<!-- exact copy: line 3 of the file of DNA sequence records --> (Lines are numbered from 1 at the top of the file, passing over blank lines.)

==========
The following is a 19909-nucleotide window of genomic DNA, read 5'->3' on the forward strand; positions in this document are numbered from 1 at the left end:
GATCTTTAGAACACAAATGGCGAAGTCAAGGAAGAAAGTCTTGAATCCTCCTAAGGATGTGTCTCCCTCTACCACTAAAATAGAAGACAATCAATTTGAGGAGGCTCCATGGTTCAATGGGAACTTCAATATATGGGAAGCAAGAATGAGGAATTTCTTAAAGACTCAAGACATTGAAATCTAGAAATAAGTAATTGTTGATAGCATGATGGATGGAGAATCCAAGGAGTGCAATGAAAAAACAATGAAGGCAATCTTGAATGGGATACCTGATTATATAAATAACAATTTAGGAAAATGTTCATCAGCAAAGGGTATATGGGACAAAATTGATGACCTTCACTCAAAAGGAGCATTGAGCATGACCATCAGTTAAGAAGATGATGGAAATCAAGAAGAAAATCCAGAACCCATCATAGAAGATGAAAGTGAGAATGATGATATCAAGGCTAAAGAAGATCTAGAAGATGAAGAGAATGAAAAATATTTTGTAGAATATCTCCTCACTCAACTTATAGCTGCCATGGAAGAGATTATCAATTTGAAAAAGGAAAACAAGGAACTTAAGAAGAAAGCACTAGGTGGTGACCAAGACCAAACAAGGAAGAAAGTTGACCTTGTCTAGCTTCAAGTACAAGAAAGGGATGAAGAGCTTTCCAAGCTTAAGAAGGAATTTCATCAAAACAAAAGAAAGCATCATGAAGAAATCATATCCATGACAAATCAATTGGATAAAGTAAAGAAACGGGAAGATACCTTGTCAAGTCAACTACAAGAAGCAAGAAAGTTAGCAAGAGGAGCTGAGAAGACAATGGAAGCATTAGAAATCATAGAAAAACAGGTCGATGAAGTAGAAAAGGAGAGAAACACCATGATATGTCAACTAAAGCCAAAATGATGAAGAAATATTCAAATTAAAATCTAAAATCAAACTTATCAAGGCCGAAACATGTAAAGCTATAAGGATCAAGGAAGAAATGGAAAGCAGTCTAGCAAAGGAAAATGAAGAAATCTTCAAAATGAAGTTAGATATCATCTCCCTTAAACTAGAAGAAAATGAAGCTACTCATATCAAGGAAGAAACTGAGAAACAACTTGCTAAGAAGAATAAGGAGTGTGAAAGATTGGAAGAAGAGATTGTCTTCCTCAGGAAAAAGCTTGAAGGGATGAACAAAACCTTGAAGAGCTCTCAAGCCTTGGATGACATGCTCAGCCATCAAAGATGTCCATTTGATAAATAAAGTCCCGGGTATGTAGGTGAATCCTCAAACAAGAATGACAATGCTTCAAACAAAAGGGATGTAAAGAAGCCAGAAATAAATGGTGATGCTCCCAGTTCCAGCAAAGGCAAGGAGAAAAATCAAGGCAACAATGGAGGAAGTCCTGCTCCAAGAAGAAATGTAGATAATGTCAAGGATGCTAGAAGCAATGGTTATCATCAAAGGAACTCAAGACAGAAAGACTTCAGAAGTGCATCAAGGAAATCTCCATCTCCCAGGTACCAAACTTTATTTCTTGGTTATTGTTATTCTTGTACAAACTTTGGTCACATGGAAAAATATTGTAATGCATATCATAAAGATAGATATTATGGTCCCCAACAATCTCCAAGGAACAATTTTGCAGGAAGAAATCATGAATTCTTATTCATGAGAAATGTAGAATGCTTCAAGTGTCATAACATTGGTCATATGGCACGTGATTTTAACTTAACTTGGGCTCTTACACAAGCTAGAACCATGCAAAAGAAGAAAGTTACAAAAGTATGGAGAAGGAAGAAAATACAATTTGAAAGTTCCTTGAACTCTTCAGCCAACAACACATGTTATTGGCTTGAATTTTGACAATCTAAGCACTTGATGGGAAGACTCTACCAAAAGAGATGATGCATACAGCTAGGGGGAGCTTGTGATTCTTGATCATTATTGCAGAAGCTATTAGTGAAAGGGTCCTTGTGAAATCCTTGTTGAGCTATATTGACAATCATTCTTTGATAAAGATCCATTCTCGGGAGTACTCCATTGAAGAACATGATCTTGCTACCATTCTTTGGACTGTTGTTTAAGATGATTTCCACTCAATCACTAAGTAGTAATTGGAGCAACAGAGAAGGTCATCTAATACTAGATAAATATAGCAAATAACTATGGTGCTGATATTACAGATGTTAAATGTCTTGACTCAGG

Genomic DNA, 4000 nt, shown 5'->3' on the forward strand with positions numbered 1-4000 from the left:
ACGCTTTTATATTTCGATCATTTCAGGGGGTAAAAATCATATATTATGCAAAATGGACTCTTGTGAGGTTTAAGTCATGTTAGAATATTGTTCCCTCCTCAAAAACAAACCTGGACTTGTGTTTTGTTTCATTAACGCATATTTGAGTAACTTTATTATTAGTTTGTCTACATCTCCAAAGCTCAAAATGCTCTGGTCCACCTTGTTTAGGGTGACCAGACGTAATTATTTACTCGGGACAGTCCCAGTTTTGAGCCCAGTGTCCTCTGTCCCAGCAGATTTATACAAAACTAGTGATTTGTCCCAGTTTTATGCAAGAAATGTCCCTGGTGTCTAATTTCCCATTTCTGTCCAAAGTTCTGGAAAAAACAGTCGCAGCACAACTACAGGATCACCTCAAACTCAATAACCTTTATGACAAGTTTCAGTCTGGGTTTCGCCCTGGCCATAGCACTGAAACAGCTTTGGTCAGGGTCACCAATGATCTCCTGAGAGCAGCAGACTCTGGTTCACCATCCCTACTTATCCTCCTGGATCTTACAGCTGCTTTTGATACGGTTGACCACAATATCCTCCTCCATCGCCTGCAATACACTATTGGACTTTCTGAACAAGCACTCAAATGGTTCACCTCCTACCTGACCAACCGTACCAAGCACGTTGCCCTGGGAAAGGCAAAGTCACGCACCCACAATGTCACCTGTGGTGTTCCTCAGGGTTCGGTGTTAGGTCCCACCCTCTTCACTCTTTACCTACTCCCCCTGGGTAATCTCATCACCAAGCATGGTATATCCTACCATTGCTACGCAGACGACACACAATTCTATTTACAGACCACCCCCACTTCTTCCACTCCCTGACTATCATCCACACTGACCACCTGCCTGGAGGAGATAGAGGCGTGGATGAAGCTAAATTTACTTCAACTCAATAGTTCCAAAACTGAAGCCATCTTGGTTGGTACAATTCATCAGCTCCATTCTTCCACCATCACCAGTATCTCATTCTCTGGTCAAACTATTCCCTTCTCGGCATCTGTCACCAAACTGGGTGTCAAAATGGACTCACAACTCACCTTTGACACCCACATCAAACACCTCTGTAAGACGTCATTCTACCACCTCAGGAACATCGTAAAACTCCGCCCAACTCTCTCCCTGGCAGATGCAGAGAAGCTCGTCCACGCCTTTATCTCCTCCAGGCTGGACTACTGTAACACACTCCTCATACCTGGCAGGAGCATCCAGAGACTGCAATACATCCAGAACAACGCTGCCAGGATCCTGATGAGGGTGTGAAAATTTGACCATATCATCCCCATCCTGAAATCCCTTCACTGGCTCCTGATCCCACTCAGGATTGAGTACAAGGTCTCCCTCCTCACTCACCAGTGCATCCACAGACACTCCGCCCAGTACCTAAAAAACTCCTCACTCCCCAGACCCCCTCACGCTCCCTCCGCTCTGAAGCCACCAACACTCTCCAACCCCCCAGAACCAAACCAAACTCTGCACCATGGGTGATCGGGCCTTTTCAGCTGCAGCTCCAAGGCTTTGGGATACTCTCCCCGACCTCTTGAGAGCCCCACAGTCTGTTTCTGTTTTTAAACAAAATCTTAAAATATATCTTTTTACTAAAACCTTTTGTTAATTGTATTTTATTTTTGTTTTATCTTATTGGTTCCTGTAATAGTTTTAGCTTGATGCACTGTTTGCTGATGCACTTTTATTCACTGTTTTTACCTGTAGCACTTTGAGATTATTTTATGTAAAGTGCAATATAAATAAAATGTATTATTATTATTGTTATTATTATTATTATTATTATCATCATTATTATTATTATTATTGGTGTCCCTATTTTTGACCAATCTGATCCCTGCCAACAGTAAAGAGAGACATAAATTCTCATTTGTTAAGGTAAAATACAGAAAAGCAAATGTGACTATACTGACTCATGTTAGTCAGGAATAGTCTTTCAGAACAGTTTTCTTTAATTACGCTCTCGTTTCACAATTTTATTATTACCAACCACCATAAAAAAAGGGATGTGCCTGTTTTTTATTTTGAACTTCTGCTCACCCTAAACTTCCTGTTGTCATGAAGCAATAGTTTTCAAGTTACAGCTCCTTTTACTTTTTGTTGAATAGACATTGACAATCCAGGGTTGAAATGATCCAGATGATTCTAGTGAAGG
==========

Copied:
Genomic DNA, 4000 nt, shown 5'->3' on the forward strand with positions numbered 1-4000 from the left: